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Study Links Money, Democracy

Russia is the richest country with a weak democracy, a new report claims. Igor Tabakov

When per capita contribution to gross domestic product reaches $10,000, democracy becomes "eternal," according to a Renaissance Capital report.

Improvement in quality of life leads to the establishment of democracy, says the report, based on the histories of 150 countries over the past 60 years. Parallels can be drawn between the development of political regimes and Maslow's hierarchy of needs.

Higher needs — including the pinnacle, self-actualization — can be met only by a democracy, according to the report, entitled "The revolutionary nature of growth entrenches democracy." It states, "Once we have fed ourselves, housed ourselves and are thinking about buying a car, we begin to demand political rights."

Researchers also constructed a hierarchy of requirements for a democracy — according to the per capita contribution to GDP by purchasing power parity. "Political risk can be measured. Revolutions can be predicted," the report says.

In countries where per capita contribution to GDP is below $6,000, democracy is fragile — and if it is established, it's not for long. Overcoming this threshold strengthens democracy, and vice versa — in undemocratic nations with an income above $6,000 the probability of political unrest rises, such as in Tunisia ($8,300 in 2009, according to Penn World Table, based on the exchange rate in 2005).

In rich countries, democracy is eternal. There has not been a case of a country above the $10,000 level switching from democracy to a different regime. Thus 45 nations, including Mexico, Lebanon and many in Eastern Europe, are safe from shifting to undemocratic regimes, the report states. Brazil ($9,352) and Turkey ($9,910) are approaching "eternal democracy."

China is due for a complicated period. Its per capita contribution to GDP has entered the range of $6,000 to $10,000 ($6,200 in 2009) and will remain there for at least the next four years, the report says. High inflation could trigger political unrest, and the government's intention to double incomes by 2015 will not help. In such a position, countries that are not energy exporters always become democracies — excluding the city-state of Singapore, whose leader is exceptional.

The immortality of autocracy costs almost twice as much — $19,000 — and is possible only for energy exporters.

Life insurance for autocracy is low taxes. Citizens will not be very interested in where their government spends money nor worry much about free elections then.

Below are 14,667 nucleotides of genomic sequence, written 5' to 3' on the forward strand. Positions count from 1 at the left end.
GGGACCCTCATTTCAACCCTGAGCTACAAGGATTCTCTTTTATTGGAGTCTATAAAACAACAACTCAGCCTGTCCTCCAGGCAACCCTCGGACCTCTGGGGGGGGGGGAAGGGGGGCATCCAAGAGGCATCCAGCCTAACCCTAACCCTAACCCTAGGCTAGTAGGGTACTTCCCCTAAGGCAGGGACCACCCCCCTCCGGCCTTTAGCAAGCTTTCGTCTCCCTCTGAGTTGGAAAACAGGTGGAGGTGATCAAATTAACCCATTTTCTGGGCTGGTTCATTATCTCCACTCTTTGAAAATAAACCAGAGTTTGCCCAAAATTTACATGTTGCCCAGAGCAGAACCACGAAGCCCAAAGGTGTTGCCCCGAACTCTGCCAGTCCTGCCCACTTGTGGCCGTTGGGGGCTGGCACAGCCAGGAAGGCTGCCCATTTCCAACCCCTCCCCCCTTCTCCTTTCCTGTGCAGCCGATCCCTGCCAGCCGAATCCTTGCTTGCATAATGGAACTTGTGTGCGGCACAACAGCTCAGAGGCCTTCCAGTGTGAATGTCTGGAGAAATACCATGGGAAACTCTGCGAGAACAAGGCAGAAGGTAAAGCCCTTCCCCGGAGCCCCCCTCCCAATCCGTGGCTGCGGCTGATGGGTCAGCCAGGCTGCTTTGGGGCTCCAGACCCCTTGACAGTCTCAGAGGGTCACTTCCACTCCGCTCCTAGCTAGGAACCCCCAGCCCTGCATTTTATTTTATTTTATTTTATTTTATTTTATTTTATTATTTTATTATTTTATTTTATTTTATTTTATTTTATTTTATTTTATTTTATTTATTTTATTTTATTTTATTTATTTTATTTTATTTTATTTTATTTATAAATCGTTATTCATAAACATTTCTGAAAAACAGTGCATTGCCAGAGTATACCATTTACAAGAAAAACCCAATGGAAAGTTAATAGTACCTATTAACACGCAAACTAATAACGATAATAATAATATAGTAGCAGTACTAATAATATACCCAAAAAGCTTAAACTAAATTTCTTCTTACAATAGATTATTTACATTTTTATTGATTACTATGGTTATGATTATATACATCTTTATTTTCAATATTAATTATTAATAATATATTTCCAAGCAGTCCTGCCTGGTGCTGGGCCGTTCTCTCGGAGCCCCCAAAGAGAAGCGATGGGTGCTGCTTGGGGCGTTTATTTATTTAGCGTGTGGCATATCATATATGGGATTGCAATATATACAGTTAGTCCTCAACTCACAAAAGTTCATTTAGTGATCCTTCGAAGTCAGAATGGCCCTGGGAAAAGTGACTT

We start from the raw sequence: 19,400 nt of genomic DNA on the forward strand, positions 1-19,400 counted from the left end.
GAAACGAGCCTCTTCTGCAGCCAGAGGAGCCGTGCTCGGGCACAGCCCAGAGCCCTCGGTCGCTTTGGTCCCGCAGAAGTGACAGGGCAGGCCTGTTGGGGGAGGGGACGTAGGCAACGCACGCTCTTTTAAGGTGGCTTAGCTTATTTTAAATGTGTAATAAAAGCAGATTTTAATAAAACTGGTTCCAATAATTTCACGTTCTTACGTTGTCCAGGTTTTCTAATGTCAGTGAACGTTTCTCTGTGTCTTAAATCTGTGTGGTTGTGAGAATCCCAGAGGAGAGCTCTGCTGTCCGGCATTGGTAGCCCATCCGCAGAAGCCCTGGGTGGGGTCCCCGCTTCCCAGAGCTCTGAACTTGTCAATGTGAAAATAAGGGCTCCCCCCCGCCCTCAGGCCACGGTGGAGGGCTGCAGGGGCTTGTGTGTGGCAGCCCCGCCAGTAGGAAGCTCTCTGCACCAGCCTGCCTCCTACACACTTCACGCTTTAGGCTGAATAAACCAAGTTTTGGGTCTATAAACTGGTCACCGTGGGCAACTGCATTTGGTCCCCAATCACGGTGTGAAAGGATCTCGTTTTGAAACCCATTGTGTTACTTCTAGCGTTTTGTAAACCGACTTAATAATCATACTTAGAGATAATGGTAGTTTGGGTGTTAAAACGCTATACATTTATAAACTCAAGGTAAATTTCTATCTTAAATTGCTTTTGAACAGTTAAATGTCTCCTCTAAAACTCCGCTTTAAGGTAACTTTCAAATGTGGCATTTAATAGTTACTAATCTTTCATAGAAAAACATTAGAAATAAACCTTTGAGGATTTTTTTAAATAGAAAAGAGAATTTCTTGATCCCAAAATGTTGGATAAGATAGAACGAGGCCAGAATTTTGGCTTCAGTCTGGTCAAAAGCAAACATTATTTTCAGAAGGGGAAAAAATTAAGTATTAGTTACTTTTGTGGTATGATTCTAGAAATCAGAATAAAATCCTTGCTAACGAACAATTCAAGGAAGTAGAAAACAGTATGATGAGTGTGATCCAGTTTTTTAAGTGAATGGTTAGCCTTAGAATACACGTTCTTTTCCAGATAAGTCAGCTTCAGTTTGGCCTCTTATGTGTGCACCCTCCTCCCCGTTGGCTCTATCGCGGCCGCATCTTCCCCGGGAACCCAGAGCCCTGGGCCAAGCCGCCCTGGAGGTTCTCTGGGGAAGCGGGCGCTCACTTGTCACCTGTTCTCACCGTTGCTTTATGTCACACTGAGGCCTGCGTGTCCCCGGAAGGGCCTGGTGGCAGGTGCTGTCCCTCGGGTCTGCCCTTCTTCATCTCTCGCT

Elections in Russia are not entirely democratic on the Polity IV scale of institutional characteristics of political regimes and are classed as anocracy — weak democracy with autocratic tendencies, said Renaissance chief strategist Charles Robertson. The level of prosperity in Russia has topped $14,000. It is the richest country with a weak democracy. "We would not be at all surprised by a fully competitive presidential election race in 2018," the authors said.

Looking at the volume of oil produced per capita, Russia cannot be grouped with the energy exporters with unconquerable autocracies. That indicator for Russia is one-seventh of what it is in the United Arab Emirates, Brunei or Qatar and one-third that of Kazakhstan and Azerbaijan. Only force can prevent democracy from gaining a foothold if Russia reaches $19,000, according to the authors.

It is impossible to say who or what will give impetus to the process, Robertson wrote. Tunisia was ready for change for many years before a vegetable seller who set himself on fire began the change, he pointed out.

At a forum in Yaroslavl last year, President Dmitry Medvedev quoted American sociologist Seymour Lipset as saying that the chances of creating a democracy increase with the wealth of a nation as he named modernization among his top political priorities.

But prosperity does not strengthen democracy by itself. Institutions, free elections, high-quality governance and innovative business do not arise from nothing, noted MIT economist Daron Acemoglu and Harvard professor James Robinson. In countries where the elite is occupied with the collection of rent and there is no access to the elite, economic growth will not lead to democracy.

There is no direct correlation between GDP growth and political regime, according to Sergei Guriev, rector of the New Economic School. There are rich dictatorial regimes and poor democracies (such as India). But the regime influences prosperity: Democracies grow faster economically than others.

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